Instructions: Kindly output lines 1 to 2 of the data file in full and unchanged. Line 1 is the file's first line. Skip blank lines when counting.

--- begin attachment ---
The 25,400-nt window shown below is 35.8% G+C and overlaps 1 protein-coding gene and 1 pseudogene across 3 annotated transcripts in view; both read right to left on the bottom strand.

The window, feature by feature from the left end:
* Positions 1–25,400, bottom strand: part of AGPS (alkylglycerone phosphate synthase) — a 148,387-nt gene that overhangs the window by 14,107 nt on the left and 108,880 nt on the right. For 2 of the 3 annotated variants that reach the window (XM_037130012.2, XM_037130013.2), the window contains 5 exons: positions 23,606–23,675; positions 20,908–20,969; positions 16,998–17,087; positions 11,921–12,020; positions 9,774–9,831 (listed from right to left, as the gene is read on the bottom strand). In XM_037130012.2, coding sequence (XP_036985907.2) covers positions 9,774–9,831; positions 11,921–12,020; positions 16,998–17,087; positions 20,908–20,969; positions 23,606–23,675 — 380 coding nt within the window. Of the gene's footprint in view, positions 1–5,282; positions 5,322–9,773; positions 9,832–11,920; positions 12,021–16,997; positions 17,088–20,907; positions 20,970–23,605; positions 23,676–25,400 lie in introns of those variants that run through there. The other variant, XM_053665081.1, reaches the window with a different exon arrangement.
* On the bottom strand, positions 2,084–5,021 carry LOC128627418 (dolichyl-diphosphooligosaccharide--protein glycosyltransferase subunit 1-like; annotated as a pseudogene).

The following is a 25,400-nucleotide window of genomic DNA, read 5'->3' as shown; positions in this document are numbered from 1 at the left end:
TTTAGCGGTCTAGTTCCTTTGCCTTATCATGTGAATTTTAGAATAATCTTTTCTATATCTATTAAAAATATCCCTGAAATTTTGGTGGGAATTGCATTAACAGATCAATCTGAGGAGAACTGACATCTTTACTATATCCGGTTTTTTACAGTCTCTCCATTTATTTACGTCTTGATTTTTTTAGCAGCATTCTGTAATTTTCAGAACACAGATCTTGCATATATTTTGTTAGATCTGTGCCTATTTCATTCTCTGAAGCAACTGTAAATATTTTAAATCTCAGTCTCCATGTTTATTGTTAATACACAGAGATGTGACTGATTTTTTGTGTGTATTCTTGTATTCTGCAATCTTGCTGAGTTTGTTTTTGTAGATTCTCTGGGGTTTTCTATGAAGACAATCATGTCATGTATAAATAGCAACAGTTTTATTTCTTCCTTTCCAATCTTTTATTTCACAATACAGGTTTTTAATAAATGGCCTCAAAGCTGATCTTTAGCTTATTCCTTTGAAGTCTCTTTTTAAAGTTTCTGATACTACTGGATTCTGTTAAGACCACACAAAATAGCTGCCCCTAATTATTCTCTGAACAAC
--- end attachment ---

The 25,400-nt window shown below is 35.8% G+C and overlaps 1 protein-coding gene and 1 pseudogene across 3 annotated transcripts in view; both read right to left on the bottom strand.

The window, feature by feature from the left end: